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More than 1,600 Afghan refugees expected to arrive in Michigan by next month

Detroit — Hundreds of the Afghan refugees who have resettled in Michigan are living in hotels as finding affordable housing and other support has become a challenge during the COVID-19 pandemic, a Detroit-based resettlement agency told The Detroit News.

Michigan is slated to aid 1,603 Afghan refugees, many of whom have been trickling in since October, but are all expected to arrive by Feb. 15. Michigan’s allocation increased from 1,300 the refugees announced in September.

Refugees will be placed in the care of nonprofit resettlement agencies – 36% in Southeast Michigan, 21% in Grand Rapids, 18% in Ann Arbor, 16% in Lansing and 9% in Kalamazoo. 

In West Michigan, the Grand Rapids-based Bethany Christian Services said it’s planning to help resettle 250 Afghan allies and refugees and St. Vincent’s Catholic Charities Refugee Services, based in Lansing, will be receiving 300 Afghans.

Detroit-based Samaritas says 420 of its 550 expected refugees have arrived as of Friday and the majority of those based in Metro Detroit are living in hotels, said Kelli Dobner, Samaritas chief advancement officer. 

“We have increased since our original commitment and we’ve been asked to do so because the need is so great,” Dobner told The News Friday. “The rate of arrivals has increased dramatically in the last few weeks. We’re averaging about 35 individuals per week.”

Samaritas has worked out partnerships with hotels for refugees to be placed in immediately following their arrival and the goal is to have them in permanent affordable housing within 30 to 45 days, Dobner said.

She says on the west side of the state, housing has been more available in Kalamazoo and Grand Rapids where 30% of refugees are living in a hotel, compared to about 80% of refugees in Southeast Michigan. 

“We are working very diligently with county and city partners to identify affordable housing opportunities for refugee families as quickly as we can,” she said. “There’s just such a low affordable housing inventory and now with this extra strain on that inventory, it’s proving to be a little bit slower than we wanted with people still working around the clock to identify housing options.”

Of the refugees resettled in Michigan, 40% are children, but the rest span from individuals to families of 11, Dobner said. 

Samaritas has been resettling families for over 70 years and on average, 75% of families resettles are considered self-sufficient within 180 days of care. 

But it “only happens with a village,” Dobner said, adding they don’t have the adequate staffing, funding or donations needed to provide care.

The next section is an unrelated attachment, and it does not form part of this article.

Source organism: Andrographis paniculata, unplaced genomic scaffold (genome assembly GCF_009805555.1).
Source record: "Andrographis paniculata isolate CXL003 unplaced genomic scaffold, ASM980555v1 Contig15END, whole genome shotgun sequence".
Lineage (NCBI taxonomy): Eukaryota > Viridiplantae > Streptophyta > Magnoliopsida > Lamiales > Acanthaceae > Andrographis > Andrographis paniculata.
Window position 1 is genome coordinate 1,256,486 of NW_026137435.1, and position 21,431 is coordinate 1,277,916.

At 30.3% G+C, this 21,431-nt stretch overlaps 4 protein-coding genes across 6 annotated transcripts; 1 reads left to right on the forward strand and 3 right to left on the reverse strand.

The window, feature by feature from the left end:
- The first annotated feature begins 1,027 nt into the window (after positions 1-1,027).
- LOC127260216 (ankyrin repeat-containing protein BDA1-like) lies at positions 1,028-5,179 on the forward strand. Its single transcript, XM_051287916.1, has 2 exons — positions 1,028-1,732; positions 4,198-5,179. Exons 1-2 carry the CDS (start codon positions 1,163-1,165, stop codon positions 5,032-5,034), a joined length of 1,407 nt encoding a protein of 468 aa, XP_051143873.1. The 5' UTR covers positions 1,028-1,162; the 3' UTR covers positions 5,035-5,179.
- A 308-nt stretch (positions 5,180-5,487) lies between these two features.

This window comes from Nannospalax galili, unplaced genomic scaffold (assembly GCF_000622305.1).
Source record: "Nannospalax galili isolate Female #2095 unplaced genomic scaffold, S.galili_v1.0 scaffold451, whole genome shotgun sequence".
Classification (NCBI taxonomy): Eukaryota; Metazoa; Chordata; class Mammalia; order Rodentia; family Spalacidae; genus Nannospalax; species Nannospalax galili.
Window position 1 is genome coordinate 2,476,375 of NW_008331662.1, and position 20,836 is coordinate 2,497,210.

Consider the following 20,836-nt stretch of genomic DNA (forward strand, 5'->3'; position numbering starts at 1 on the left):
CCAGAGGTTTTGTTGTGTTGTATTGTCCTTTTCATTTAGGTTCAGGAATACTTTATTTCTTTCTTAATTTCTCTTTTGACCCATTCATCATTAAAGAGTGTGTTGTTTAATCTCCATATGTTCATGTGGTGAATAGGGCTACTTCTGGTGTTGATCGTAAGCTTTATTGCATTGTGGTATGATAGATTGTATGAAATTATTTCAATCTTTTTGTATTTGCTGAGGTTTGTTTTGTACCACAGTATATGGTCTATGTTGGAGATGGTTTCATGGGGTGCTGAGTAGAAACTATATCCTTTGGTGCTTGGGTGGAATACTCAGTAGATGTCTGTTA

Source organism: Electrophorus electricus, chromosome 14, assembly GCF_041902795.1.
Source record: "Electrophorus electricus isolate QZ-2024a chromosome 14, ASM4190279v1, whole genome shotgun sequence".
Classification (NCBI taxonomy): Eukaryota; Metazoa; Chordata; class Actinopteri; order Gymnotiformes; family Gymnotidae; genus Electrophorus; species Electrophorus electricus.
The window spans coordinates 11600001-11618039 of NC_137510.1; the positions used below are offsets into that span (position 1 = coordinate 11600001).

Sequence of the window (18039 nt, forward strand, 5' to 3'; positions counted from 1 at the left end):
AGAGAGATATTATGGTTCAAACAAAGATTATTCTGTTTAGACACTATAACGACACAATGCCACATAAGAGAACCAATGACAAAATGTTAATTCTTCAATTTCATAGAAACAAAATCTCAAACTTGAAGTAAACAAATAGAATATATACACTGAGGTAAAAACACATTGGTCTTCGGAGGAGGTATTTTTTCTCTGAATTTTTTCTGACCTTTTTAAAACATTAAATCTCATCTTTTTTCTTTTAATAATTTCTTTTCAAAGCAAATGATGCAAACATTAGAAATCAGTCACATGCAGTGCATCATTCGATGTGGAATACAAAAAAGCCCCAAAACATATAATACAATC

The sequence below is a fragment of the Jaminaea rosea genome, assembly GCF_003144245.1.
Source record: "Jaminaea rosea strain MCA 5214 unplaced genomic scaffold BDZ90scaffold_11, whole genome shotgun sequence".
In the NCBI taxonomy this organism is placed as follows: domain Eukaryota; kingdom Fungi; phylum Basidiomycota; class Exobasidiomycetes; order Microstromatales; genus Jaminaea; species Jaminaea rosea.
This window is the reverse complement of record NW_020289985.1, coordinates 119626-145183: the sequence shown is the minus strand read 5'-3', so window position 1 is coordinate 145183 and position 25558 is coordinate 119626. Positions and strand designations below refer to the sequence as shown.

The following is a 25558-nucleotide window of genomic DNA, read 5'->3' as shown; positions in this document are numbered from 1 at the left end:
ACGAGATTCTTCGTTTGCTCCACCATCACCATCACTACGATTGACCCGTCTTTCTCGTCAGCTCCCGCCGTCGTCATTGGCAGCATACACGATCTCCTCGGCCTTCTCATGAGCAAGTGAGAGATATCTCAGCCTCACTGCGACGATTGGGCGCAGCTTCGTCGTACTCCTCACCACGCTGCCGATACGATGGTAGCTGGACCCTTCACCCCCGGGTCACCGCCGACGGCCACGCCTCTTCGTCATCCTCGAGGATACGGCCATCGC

“When people arrive here, we’re learning a great deal about their needs, their medical needs, in particular, and having those funds available to be able to connect them with resources is huge,” she said. “We just had a dental clinic come into the Detroit hotel Friday, and we saw 50 patients, and their needs are tremendous from extractions to antibiotics.”

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Refugees are given $1,225 by the federal government and Samaritas is given about $1,000 per refugee for the resettlement. Rental and utility assistance is not guaranteed in Detroit and Wayne County, but Dobner said most families should qualify. 

“The city of Detroit welcomes all refugees and we are glad to be working with Samaritas, which is leading the effort, to place Afghan refugees in the city,” said Dan Austin, an executive with Van Dyke Horn Public Relations speaking on behalf of the city. The city is working on efforts to find housing, job placements and arranging English as second language classes, he said.

Within the first 90 days, Samaritas’ social services network hopes to work with each individual 25 to 30 times setting up services including job placement and healthcare. It has also launched the Afghan Refugee Network, comprised of community, corporate, and civic leaders to help with a staffing crisis and find employment opportunities.

Samaritas is looking to beef up its staff to help serve.

“On top of our normal resettlement team, we have a lot of refugees still living in hotels, situations so having a staff for that on-site hotel coordination is critical. So we’ve had to get not only creative in how we hire, but the positions that we need filled,” Dobner said.

Under President Donald Trump’s administration, refugee resettlement was curtailed significantly. In 2018, Michigan resettled its fewest refugees in four decades and what used to be hundreds of placements had dropped to single digits, especially with the travel ban.

With more than a 60% decline in resettlements, it led refugee resettlement agencies to close offices.

With the exception of the Afghan refugee crisis in the fall, Samaritas accepted a total of 168 refugees in 2021. Going forward, Dobner expects the numbers to increase in 2022 and 2023.

“With the travel bans, we had arrivals at historic lows at 15,000 a year across the whole country. This last year with a Biden administration, that increased to 65,000 outside of Afghanistan, and next year, it’s supposed to go up to 125,000,” Dobner said. “We’ve had to increase our staff in a market that doesn’t really lend itself.”

The U.S. Department of Homeland Security is leading Afghan resettlement efforts, in conjunction with the State Department and Office of Refugee Resettlement.

Census Bureau data from 2019 indicate that about 668 people born in Afghanistan live in Michigan. That’s about one-half of 1% of the total Afghan-born population living in the United States.

srahal@detroitnews.com

Twitter: @SarahRahal_

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